five-year-old. But after giving it our very best effort for over a year,
there was no denying that Cherie needed another home. For her safety. For my
sanity. For the sake of the other two.
At first we felt incredibly guilty. One well-meaning friend (who had also
read up on attachment and bonding disorders) reminded us that a child who
feels rejected from one family will find it much more difficult to bond
again. “She’s only testing you, to see if you are really going to love her,
no matter what.” Fine, I remember thinking. So you take her, and
see how you do.
Fortunately for Cherie, her new foster parents passed the test with flying
colors. Well, not effortlessly, at least not at first. For months her new
mom would greet me with “I had no idea how much time and attention this
little girl was going to require! You wouldn’t believe it!”
Ah, but I would, I respond silently. That’s partly why you have
“Why doesn’t Cherie live with us anymore?” Christopher sometimes asks. “And
how come we do?” This question prompted me to write a little poem that later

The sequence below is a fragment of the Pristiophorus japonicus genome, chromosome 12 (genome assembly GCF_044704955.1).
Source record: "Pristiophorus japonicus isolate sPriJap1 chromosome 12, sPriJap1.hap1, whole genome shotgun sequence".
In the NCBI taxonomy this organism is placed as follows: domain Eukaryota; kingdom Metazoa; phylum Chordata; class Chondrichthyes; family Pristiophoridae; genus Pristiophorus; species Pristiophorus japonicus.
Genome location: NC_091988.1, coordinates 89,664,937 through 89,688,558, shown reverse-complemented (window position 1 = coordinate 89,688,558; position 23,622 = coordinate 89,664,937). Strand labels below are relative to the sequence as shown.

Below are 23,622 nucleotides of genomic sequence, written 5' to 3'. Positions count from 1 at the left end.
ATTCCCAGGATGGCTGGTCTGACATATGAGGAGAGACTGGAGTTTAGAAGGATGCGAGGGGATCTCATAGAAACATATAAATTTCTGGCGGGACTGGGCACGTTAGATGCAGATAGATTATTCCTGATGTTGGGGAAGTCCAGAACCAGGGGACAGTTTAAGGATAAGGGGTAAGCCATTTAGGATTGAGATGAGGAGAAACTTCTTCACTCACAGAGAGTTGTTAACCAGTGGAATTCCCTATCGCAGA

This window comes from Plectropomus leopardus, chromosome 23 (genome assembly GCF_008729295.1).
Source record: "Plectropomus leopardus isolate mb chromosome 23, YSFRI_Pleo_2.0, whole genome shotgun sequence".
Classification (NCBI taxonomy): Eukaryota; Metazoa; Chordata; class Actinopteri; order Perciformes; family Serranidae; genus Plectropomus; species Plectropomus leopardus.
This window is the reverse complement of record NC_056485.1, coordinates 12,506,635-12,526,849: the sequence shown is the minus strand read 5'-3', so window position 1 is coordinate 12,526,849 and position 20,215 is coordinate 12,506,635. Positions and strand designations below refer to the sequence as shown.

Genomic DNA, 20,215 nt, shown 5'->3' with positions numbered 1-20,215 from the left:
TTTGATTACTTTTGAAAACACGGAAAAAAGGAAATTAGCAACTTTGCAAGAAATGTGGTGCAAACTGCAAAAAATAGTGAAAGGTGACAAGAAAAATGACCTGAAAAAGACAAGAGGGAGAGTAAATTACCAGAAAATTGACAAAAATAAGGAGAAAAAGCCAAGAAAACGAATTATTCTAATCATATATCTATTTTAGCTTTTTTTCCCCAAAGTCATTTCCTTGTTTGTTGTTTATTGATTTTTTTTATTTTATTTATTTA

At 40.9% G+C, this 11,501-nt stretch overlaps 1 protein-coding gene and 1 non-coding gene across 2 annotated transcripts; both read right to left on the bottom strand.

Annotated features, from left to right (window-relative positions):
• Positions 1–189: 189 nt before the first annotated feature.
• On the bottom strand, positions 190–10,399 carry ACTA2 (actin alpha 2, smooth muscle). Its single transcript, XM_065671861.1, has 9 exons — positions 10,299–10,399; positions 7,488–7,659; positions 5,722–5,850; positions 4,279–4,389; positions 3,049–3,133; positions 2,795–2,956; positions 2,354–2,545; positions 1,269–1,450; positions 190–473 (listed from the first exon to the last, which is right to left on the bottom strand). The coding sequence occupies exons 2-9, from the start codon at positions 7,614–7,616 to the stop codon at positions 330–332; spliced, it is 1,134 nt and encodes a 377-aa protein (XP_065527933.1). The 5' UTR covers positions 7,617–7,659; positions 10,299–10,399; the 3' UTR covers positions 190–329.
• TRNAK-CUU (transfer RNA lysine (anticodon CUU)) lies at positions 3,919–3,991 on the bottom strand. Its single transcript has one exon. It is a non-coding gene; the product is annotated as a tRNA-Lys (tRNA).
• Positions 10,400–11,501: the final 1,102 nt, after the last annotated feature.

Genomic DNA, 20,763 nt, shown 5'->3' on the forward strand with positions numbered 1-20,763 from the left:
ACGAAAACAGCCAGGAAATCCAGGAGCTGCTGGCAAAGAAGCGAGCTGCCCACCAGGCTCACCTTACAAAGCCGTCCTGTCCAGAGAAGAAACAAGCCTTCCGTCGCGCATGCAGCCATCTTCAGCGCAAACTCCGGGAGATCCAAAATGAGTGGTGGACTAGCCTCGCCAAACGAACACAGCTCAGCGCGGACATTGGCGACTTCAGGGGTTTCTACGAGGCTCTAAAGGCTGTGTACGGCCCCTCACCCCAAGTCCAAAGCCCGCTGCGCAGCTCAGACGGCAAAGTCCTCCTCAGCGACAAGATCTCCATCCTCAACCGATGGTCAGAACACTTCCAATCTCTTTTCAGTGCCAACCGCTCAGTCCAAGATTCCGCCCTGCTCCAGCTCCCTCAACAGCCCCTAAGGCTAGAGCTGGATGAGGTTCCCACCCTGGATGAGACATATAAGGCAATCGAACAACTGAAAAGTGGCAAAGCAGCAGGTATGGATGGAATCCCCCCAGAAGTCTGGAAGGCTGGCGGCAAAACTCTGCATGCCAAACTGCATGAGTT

graced the front of our “Adoption Day” invitations (see text box).
“God knew Cherie needed her own ‘forever family,’” I tried to explain. “So
He didn’t put a hole in our hearts, the way He did for you and Sarah. He put
that hole in the hearts of her forever family, who could give her all
the love and attention she needs to forget about the bad stuff. She just
stayed with us until her forever family was ready. We need to pray for
Charlie, too, that God would find his forever family very soon.” Then we
light a candle, and say a prayer.
It’s not a storybook ending, but then this whole situation is no fairy tale.
Every day for the past three years I’ve had to learn the lesson all over
again: Parenting is about a million little good-byes. Not just the daily
daycare drop-off variety. Not even the myriad “lasts”: the last mega-box of
disposables, the washing of the last bottle, the moving of the swing and
infant car seat into storage.
No, parenting is all about those tiny nudges we give our kids toward
independence and separation, toward finding their place in the world. The
first time he gets on the school bus by himself. The first time she slides
down the stairs without a hand six inches from her tiny tushy, just in case.